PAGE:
Posted by: Dan | December 9, 2006

A Response to Notes from Last Night’s ID Debate

Everet Yi, one of the ACLU team in the aforementioned debate, responded to me via email, to the post on the recent ACLU-vs-IDEA debate on ID. I’ve updated that original post with an addendum, and am putting up his response here as well.

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Everet Yi:
Hello, my name is Everet Yi, currently a student at Cornell. I came upon the your blog post commenting upon the recent ID debate between the ACLU and the IDEA Club.

I felt that as one of the participants of the debate and president of the Cornell ACLU, I would like to clarify a few points. First of all, I am not a scientist nor an expert in biology, chemistry, physics, and etc. I am a student of Government (Political Science) and Asian Studies. My partner is also a Government major.

As you may or may not know, the Cornell American Civil Liberties Union (ACLU) fights for issues ranging from religious liberty to anti-death penalty advocacy to decriminalization of our drug laws. We are not a single issue advocacy group like the IDEA (Intelligent Design Evolution Awareness) Club, but a multi-faceted organization that advocates for a broad range of civil liberties issues. IDEA Club’s sole purpose is Pro-ID advocacy. They have the luxury of spending every single minute of their meetings discussing ID, while the Cornell ACLU does not.

Because of the ACLU’s background, we come from a more political science and law orientated perspective, rather then a scientific view. Perhaps, this was an issue that another organization should have taken to debate the IDEA CLub; however, there is no other organization on campus that really deals with religious liberty. Moreover, the IDEA Club approached us asking to debate them again. The Cornell ACLU believes tht having a dialogue and a discussion is important in educating people about civil liberties, along with making them aware of these issues.

Additionally, I feel compelled to defend my honor. I read the post and it criticized me for my weak arguments in tying ID to a religious view. First of all, my debater and I had an agreement that she would show that ID is a religious ideology, while I would talk about the legal and constitutional aspect of teaching ID in Science classrooms. After all the debate’s title was “Should Intelligent Design be Taught in Public Schools (Science Curriculum)” and not “Is Intelligent Design a Science?”

Second, we took into consideration of our audience. This wasn’t a scientific conference, nor a baptist convention. Our audience were students from Cornell who were interested in this subject. We framed and tailored our arguments to suit the needs of our audience. For example, we would try to discredit ID, by showing the hypocrisy of its leader like Michael Behe and shining light on the Wedge Strategy. We went for a more political approach.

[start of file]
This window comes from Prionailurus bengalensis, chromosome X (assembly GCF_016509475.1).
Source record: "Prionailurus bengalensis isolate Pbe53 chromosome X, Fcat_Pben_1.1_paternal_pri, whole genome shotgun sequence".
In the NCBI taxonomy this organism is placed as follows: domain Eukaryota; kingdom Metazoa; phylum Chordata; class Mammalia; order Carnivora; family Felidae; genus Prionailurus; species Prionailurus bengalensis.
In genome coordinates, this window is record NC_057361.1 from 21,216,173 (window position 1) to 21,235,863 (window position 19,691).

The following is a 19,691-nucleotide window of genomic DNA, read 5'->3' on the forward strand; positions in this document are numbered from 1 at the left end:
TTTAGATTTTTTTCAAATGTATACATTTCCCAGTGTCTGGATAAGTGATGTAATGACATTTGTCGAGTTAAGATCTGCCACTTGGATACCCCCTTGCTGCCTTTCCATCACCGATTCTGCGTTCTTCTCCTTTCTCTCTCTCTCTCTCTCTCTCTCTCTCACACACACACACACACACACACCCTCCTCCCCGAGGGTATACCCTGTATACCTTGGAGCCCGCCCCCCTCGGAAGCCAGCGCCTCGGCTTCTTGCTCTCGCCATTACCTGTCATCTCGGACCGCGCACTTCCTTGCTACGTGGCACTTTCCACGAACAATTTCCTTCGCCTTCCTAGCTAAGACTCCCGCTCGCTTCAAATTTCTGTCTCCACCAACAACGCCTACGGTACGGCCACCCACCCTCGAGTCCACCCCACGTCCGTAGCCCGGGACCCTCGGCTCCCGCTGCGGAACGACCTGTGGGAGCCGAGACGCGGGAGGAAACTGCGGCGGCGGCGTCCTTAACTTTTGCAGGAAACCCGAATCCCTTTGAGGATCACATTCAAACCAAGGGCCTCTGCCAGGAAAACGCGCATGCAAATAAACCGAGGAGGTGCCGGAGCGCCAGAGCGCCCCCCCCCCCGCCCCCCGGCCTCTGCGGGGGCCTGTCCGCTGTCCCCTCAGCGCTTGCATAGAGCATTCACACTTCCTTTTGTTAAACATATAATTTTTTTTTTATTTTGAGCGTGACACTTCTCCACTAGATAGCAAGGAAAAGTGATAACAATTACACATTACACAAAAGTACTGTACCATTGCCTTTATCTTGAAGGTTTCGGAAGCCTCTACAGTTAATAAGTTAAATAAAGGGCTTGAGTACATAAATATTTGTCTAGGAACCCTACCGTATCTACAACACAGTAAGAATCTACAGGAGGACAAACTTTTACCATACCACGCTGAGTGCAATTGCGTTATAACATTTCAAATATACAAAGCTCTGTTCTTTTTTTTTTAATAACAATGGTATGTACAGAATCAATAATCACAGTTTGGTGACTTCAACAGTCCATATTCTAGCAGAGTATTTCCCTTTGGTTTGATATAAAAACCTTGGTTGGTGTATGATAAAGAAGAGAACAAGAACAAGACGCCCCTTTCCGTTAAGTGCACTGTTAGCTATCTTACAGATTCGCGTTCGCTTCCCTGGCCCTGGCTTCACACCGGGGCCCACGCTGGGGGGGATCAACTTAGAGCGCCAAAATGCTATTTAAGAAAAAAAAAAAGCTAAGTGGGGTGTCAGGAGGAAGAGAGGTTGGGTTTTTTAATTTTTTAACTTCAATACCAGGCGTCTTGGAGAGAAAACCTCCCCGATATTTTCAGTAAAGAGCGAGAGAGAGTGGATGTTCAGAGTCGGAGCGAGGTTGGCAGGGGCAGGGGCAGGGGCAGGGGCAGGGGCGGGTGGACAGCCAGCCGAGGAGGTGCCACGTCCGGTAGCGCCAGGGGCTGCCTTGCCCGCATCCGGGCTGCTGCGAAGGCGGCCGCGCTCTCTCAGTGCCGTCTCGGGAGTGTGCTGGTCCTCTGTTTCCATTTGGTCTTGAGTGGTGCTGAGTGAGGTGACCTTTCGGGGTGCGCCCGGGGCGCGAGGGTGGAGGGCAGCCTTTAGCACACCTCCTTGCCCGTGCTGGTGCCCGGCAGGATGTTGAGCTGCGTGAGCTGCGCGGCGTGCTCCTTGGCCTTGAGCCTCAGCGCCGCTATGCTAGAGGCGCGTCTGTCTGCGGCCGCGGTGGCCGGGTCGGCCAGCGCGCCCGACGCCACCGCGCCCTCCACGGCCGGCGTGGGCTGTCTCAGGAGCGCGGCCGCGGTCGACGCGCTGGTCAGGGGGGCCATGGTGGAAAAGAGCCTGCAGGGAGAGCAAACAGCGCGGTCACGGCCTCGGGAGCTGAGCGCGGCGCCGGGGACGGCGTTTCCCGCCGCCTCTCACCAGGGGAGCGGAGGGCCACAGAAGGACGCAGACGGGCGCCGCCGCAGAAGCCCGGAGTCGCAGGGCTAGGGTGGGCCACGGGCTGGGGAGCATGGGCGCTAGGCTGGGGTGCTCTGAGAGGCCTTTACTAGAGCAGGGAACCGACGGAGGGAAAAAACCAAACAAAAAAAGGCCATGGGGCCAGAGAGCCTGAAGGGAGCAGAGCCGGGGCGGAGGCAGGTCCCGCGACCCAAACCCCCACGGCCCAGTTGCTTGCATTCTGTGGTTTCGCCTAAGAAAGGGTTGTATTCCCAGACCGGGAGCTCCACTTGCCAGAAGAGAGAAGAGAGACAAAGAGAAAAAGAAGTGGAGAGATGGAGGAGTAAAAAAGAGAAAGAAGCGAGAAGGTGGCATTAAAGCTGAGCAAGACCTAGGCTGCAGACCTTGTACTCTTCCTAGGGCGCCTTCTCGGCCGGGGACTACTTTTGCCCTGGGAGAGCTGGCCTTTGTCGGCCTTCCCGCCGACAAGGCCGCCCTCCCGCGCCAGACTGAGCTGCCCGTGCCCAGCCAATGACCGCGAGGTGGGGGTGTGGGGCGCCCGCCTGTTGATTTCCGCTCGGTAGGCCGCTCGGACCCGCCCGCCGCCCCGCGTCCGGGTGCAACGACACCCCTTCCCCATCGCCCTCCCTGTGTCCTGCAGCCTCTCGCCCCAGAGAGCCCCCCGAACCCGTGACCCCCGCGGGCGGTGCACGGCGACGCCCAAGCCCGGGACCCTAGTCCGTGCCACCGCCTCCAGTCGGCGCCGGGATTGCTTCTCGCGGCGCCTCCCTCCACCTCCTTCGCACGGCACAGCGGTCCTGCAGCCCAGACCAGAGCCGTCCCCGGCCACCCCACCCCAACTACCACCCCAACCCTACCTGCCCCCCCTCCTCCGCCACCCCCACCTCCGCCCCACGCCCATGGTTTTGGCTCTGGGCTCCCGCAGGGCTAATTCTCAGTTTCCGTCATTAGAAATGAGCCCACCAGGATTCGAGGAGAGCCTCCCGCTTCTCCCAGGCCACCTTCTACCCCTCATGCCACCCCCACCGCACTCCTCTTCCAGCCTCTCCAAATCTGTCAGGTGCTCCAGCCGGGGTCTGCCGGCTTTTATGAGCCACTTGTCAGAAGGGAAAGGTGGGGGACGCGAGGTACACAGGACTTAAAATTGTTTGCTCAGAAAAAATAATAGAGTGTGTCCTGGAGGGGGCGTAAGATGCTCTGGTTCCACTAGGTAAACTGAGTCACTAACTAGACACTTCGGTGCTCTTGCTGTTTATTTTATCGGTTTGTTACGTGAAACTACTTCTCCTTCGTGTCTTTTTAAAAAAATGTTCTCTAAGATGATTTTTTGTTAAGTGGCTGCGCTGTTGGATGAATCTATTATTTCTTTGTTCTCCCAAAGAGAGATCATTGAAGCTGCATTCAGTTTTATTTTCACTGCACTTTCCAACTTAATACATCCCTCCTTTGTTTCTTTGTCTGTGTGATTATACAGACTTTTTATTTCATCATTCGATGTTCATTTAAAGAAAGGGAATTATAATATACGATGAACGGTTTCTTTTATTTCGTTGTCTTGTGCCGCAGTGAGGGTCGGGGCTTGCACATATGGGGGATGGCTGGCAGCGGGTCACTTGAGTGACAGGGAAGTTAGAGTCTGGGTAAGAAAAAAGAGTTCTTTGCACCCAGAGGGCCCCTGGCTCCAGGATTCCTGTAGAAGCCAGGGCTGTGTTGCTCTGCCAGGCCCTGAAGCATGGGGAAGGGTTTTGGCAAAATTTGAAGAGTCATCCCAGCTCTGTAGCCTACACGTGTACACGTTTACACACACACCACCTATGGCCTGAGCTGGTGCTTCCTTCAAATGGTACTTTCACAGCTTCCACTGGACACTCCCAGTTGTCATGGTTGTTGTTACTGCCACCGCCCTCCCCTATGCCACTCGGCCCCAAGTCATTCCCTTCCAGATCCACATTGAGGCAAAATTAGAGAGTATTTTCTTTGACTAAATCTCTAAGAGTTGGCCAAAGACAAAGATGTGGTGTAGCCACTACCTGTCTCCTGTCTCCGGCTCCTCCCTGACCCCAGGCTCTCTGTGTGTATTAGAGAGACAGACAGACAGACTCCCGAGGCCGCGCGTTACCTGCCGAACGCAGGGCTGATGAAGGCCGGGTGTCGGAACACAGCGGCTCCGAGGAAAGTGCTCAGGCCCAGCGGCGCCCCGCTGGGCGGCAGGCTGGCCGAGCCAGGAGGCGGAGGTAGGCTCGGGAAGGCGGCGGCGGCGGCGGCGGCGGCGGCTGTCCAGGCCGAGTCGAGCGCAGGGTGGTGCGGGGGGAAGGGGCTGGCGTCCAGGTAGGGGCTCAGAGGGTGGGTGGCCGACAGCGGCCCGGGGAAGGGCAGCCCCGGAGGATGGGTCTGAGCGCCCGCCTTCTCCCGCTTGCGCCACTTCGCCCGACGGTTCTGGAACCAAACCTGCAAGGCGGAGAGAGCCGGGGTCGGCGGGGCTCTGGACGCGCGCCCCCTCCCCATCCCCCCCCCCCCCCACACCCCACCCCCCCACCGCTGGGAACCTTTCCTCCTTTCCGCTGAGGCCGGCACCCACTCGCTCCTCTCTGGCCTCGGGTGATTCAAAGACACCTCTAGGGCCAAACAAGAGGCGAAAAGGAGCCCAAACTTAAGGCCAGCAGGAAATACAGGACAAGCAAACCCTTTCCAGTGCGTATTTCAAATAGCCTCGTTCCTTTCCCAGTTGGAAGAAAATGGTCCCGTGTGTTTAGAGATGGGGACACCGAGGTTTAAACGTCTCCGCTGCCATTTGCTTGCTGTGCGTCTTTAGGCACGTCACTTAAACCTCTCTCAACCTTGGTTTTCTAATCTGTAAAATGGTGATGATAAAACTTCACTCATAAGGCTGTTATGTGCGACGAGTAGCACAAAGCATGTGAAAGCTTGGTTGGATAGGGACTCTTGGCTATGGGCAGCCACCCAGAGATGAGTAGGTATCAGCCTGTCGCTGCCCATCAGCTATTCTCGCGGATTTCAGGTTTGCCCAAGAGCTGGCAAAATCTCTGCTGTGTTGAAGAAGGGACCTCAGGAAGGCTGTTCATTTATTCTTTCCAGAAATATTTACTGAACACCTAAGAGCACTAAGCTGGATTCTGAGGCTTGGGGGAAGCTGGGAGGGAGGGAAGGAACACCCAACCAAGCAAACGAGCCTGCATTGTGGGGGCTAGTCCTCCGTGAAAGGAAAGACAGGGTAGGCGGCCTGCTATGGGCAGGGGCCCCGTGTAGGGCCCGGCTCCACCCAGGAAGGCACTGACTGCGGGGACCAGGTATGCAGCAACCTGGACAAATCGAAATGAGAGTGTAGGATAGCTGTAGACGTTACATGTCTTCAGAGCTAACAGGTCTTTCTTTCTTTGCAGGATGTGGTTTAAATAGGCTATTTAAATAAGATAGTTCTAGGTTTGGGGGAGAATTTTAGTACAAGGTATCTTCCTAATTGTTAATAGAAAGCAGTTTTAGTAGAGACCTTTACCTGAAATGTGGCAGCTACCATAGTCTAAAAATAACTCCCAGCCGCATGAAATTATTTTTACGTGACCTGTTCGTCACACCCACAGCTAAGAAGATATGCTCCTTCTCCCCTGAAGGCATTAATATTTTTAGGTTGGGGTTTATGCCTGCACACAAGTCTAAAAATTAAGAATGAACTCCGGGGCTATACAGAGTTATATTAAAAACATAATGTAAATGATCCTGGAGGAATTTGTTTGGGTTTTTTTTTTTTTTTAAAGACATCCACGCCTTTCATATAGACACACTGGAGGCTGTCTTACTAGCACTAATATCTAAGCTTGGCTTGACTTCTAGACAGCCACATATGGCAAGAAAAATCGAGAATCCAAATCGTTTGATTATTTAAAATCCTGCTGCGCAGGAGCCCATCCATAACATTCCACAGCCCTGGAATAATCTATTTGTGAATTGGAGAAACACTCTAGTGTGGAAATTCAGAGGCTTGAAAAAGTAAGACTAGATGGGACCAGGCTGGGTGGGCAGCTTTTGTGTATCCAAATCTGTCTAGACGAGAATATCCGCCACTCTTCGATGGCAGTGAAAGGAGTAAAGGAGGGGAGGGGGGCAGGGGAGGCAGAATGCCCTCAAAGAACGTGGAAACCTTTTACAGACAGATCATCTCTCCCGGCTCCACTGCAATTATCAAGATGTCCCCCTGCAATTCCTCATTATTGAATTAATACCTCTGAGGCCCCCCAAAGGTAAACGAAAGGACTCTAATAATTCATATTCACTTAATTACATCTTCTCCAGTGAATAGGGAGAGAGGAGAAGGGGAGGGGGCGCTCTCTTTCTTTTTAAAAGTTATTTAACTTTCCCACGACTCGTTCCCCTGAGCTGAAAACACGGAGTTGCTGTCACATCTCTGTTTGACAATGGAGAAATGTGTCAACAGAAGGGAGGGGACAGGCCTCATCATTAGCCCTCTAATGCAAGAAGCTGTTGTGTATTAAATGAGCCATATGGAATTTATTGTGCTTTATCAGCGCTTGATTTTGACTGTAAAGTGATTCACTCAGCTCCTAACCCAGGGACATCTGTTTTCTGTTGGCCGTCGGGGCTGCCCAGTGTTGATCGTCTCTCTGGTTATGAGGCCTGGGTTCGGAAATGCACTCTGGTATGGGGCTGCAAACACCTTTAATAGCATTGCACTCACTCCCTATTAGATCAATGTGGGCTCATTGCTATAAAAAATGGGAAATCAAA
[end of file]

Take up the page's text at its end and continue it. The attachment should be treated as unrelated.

We didn’t want to get “trapped” into arguing the flaws of evolution nor the specific intricasies of intelligent design because bluntly put, that was our achillie’s heel. So we talked about ID in general terms like how one cannot hypothesize and predict an outcome through ID, while emphasizing at the same time that we should teach our children critical thinking skills and not just faith. Like I said, we didn’t go into irreducible complexity and etc because one we were thinking of the makeup of our audience and we wanted to emphasize the political aspect and not get trapped.

Finally, we compared ID to creationism and its similarities.

If this debate was happening at a scientific conference, we would have tailored our arguments accordingly. Most likely, we would have refused to debte because we wouldn’t be the most qualified. But at Cornell, there isn’t an group that specifically is an only anti-ID group. The only thing that comes close to it are the ACLUers.

Thanks for taking your time to read this response. I just felt that I needed to clarify a few things. David and you aren’t the average Joe. You guys are highly informed and educated on the subject of Intelligent Design. However, most people are not like you guys. Most people are busy with their lives and can’t afford to concentrate on certain issues. I hope you keep that in mind. Thanks!


Responses

  1. Blogrolling: M

    Smack in the middle of the alphabet! Let me know what’s missing from this list……

  2. “Most people are busy with their lives and can’t afford to concentrate on certain issues.” Yikes Everet! I’d hope most people who become self-appointed representatives for a particular side of an argument would understand the issue a bit before they opened their mouths. What’s more, you deny that “Is ID science” is even part of the debate on whether it should be taught in science classrooms. It’s an impossible issue to overlook and doing so only damages your case.

    I think the arguments presented in the blog would have been effective with the “average Joe” and, if you read their criticism correctly, they avoid going into the details of evolutionary explanations for particular phenomena. Just say ID can’t be considered a credible alternative until it can be scientifically supported. Criticizing evolution does not count as support for ID. There is no significant body of literature supporting ID, therefore it shouldn’t be taught to school children as science! Very straightforward! No great understanding of science necessary!


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